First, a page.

Debate is presently taking place in the United Kingdom surrounding the Counter-Terrorism and Border Security Bill 2017-19. This bill is in response a speech given by Queen Elizabeth on June 21, 2017.

In it the Queen requested a review of the UK’s counter-terrorism strategy “to ensure that the police and security services have all the powers they need, and that the length of custodial sentences for terrorism related offences are sufficient to keep the population safe”.

The Bill attempts to update terrorist offenses to the digital age and current patterns. It strengthens the sentences for crimes committed for terrorism offenses and addresses managing criminals after release. It also strengthens police powers to investigate and prevent acts of terrorism. The Bill also attempts to harden border defense “against hostile state activity” in light of the 2018 poisoning using a nerve agent developed by Russia.

There is, of course, a counter debate arguing this bill is an “erosion of our rights and privacy by intruding even more excessively into our everyday thoughts and behaviour.”

The opposition argues that the “Bill would criminalise curiosity, academic research and journalistic investigations.” They conclude the penalties goes so far as to penalize watching the wrong video on YouTube with up to 15 years of imprisonment.

A Bill, such as this anti-terrorism bill, is a proposal for a new Act (law) of Parliament, or a proposal to change an existing law, presented for debate before Parliament. It may start either in the House of Commons or in the House of Lords. It must be approved in the same form by both Houses and finally by the reigning Monarch.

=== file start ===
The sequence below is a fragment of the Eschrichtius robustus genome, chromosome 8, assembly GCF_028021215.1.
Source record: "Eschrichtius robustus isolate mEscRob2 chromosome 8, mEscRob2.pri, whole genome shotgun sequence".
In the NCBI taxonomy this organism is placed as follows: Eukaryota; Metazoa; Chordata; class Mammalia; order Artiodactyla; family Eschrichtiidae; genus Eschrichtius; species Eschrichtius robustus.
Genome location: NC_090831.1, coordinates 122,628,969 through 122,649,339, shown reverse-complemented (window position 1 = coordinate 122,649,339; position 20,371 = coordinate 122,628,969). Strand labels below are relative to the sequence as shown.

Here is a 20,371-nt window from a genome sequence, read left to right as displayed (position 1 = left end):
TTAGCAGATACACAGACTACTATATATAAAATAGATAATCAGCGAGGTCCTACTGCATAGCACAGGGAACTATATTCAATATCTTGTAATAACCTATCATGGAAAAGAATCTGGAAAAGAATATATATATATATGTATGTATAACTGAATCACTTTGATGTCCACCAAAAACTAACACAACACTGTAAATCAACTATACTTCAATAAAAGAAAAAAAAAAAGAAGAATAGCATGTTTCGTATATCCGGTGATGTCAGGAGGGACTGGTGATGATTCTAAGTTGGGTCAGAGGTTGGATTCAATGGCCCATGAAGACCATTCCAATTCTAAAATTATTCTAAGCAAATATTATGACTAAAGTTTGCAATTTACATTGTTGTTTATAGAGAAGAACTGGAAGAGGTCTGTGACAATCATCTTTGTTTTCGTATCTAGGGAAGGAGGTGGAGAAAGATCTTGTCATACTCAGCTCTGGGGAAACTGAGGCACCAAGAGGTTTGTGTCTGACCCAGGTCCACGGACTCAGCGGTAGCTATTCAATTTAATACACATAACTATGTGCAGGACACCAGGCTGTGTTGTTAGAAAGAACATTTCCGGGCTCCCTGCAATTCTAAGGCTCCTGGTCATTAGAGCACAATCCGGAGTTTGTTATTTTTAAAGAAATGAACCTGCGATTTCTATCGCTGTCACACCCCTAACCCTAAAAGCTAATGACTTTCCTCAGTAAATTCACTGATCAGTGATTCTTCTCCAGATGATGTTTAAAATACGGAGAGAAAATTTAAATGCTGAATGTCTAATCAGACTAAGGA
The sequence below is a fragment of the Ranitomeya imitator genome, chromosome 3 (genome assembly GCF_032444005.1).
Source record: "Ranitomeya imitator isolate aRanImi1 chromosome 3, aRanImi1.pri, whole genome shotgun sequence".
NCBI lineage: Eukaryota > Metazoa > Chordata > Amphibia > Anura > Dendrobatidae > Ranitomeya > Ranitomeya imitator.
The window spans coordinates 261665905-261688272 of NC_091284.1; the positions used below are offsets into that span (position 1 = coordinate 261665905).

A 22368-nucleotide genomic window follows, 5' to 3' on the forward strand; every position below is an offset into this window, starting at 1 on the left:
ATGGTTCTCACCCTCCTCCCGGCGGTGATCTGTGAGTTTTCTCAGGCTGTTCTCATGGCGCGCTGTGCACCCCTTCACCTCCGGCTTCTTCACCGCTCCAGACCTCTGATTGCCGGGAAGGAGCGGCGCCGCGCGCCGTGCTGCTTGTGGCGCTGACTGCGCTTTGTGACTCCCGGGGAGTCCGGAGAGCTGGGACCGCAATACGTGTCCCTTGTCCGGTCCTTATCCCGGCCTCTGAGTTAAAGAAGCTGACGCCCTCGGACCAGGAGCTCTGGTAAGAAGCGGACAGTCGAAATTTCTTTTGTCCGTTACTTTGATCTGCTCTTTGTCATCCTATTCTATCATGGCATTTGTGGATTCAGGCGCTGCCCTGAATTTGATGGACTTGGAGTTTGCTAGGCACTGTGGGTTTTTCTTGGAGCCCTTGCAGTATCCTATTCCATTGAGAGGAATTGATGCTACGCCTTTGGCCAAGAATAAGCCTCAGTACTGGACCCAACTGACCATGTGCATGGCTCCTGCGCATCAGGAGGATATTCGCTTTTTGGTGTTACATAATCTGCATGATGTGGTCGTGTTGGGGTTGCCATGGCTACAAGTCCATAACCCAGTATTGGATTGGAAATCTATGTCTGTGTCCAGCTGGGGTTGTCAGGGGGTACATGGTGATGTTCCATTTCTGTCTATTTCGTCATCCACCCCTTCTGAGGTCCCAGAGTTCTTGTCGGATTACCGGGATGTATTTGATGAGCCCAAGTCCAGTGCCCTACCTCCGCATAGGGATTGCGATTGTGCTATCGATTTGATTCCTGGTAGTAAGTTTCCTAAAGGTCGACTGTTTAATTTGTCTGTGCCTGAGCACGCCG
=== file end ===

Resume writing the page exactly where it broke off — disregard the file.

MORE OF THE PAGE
This Bill was started in the House of Commons and has now passed that House as well as the first reading in the House of Lords. The second reading is scheduled for October 9, 2018. This is followed by Committee, its report and the third reading in the House of Lords before being passed on to the Queen.

At the second reading the members of the House of Lords are able to debate the Bill’s purpose and main principles. During Committee the Bill is examined and amendments may be added.

The amended Bill is printed at the report stage which leads to further examination and a vote on the amendments. The Bill’s third reading follows where Amendments may also be added.

If there are no amendments, the Bill is sent to the monarch for approval. If there are amendments, the Bill is sent back to the House of Commons. This process goes back and forth until both Houses agree to all amendments before the Bill is sent to the monarch.

Royal assent is necessary before the Bill becomes law.

We hope to keep you abreast of the progress of the anti terrorism Bill as it works its way through Parliament and to the Queen.